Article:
jollymon


Dec 11, 2008, 7:48 PM
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Re: [ptlong] Belay Responsibilites [In reply to]
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ptlong wrote:
So I take that back. I think the bare minimum for a belayer is to lock the leader off in a fall.

...lets look at some other factors before we decide on "bare minimums"....

-Does this person have a will...am I in it?
-Does this person have a hot girlfriend who would need consoling?
-How am I feeling today about this leader?
-Do they have nice gear?
-Are their shoes the same size as mine?

Life is seldom an easy straightforward choice.......Smile


Sin


Dec 11, 2008, 8:04 PM
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Re: [jollymon] Belay Responsibilites [In reply to]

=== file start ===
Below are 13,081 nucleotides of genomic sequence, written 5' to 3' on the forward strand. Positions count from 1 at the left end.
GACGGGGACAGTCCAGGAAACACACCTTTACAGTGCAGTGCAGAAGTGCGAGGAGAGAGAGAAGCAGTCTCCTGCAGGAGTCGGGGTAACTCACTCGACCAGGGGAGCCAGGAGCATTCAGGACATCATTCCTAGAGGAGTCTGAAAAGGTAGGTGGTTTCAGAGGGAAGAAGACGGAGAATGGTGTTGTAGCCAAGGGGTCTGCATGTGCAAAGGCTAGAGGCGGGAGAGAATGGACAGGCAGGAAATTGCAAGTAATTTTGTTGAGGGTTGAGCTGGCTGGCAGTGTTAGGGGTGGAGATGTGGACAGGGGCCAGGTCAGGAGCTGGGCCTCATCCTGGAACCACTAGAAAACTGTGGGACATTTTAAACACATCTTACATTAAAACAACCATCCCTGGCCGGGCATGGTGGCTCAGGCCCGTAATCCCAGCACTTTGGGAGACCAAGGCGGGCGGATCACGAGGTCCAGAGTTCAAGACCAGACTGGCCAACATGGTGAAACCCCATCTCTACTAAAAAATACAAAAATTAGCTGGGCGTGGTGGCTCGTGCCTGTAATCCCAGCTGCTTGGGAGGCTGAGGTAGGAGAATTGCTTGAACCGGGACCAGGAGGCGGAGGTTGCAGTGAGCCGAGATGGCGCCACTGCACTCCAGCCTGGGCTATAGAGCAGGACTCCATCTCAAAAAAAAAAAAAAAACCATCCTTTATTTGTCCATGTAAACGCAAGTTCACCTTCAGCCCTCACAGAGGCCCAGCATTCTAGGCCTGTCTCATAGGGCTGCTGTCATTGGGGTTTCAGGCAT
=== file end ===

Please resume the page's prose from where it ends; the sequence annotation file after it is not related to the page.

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All of the things that have been said are great and are needed to belay, yet we are forgetting something crucial. As a responsible belayer, it is extremely important to assess fines when needed, to keep the leader in check. For example if your lead climber farted before clipping the first bolt, that's automatically 10 feet of penalty slack. If he slept with your girlfriend that's 20 ft. etc..... I don't have the complete fine schedule, but I know others can chip in with some missing fines.


currupt4130


Dec 11, 2008, 9:04 PM
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Re: [patto] Belay Responsibilites [In reply to]
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patto wrote:
That said when you can see a fall occur it most certainly is possible to yard in slack DURING the fall. Especially with an ATC rather than a grigri.

#Simply grab the brake rope near the device.
#Quickly move arm up and out from body.